Trump tells UN the US is ‘willing and able’ to destroy North Korea
US president says ‘Rocket Man is on a suicide mission for himself and his regime’
US president Donald Trump has warned the United States may “have no choice but to totally destroy” North Korea, as he used his maiden United Nations speech to condemn the state and its leader.
In a highly-anticipated address to the UN General Assembly that risked inflaming tensions with Pyongyang, Mr Trump said “Rocket Man is on a suicide mission for himself and for his regime”, repeating a phrase he used about North Korean leader Kim Jong Un in a tweet last weekend.
Mr Trump said while the United States was “ready, willing and able” to destroy North Korea, “hopefully this will not be necessary”.
In a wide ranging speech that touched on issues of national sovereignty and the US’s role in the world, the US president singled out “a small group of rogue regimes” which he described as the “scourge of our planet”.
He described the Iranian nuclear deal signed by his predecessor Barack Obama and other western powers as “one of the worst and one-sided” agreements ever and an “embarrassment to the United States”.
The deal agreed in December 2015 saw Iran restrict its nuclear activities in exchange for international sanctions being lifted against the state. Despite pledging to pull the United States out of the agreement during the presidential campaign, Mr Trump has yet to do so.
However, Mr Trump’s comments on Iran during his UN address sparked concerns that the administration could move to assert that Iran is non-compliant with the terms of the agreement when the president is next due to update Congress on the issue on October 15th.
Speaking on the fringes of the UN General Assembly, Iranian president Hassan Rouhani claimed the US would be the loser if it pulled out of the deal.
“Everyone will clearly see that Iran has lived up to its agreements, and that the United States is, therefore, a country that cannot be trusted. We will be the winners.”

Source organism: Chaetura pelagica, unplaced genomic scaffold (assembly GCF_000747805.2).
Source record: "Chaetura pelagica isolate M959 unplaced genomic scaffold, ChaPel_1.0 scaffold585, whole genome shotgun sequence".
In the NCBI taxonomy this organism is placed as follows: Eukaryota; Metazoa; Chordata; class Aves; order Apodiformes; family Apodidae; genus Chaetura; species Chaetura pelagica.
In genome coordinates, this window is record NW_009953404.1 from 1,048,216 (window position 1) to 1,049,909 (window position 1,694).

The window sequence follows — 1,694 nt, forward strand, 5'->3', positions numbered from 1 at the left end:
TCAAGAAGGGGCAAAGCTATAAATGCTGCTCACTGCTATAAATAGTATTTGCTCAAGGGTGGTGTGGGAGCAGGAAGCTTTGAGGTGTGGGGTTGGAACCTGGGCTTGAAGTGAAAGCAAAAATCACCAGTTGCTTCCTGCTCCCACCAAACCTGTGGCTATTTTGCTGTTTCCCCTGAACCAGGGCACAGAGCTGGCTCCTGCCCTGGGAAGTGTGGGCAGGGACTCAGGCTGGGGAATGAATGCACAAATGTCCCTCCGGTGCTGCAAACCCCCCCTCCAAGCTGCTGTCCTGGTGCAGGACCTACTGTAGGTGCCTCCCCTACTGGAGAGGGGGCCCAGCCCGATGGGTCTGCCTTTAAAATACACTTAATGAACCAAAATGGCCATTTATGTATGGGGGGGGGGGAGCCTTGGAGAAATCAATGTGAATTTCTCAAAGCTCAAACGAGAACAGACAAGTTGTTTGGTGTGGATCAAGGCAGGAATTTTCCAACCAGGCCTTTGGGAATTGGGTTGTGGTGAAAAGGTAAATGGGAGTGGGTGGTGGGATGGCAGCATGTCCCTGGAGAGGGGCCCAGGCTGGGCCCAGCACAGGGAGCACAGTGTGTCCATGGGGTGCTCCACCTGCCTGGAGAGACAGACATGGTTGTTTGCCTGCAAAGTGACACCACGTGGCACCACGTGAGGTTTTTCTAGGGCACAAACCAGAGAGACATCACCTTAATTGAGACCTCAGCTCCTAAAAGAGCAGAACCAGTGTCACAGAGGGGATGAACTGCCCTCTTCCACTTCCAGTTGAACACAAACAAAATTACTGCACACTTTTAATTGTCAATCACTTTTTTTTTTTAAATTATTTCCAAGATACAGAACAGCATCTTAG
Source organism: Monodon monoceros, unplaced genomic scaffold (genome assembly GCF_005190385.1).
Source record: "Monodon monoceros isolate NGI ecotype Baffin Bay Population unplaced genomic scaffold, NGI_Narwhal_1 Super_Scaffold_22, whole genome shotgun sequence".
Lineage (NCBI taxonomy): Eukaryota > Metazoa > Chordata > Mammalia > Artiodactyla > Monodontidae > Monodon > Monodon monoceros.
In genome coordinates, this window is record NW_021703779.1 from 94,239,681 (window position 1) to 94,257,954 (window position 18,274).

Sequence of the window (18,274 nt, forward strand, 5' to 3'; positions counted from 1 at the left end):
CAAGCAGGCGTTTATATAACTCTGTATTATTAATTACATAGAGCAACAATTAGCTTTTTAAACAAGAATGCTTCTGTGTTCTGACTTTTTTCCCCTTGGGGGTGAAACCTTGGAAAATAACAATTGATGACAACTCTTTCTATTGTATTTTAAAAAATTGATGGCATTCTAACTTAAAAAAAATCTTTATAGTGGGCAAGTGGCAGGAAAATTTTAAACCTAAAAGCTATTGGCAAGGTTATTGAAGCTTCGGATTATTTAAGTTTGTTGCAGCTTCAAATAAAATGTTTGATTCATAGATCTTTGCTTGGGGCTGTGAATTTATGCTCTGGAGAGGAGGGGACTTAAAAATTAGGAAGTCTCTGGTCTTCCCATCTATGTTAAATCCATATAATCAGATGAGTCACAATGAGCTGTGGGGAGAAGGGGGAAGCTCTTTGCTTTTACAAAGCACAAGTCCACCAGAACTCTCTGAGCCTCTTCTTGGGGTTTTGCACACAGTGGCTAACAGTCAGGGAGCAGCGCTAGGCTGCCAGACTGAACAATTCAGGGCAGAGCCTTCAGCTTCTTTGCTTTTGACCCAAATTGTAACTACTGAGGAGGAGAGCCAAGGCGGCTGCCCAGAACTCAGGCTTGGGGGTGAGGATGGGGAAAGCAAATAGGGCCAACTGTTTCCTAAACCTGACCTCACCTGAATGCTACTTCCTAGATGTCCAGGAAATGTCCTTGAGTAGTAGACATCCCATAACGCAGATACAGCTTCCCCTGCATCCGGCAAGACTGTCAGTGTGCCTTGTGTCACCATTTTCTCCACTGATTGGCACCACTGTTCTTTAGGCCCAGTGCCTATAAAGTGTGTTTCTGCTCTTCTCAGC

French president Emanuel Macron also defended the agreement as a “good agreement”.
“Renouncing it would be a serious error, not respecting it would be irresponsible because it is a good accord that is essential to peace at a time when the risk of an internal conflagration cannot be excluded,” he said after the US president’s address.
Mr Trump’s 40-minute speech, which was met by restrained applause in the chamber, also set out some broader principles of US foreign policy as Mr Trump espoused the notion of national sovereignty, a common theme of his presidential campaign.
“I will always put America first, just like you, the leaders of your countries, should put your countries first,” he said, noting that “the nation-state remains the best vehicle for elevating the human condition”.
Mr Trump also cited Venezuela, criticising the “socialist dictatorship” of Nicolas Maduro that has inflicted “terrible pain and suffering on the good people of that country”.
“This situation is completely unacceptable, and we cannot stand by and watch,” he said, suggesting the US may consider further action in the area.
“The United States has taken important steps to hold the regime accountable. We are prepared to take further action if the government of Venezuela persists on its path to impose authoritarian rule on the Venezuelan people.”
Mr Trump’s speech was also notable for its omissions. No mention was made of climate change despite indications over the weekend that the administration may be prepared to stay in the Paris climate accord.
Similarly, Mr Trump did not refer to the Israeli-Palestinian peace efforts, China or Russia, though he did cite threats to the sovereignty of Ukraine.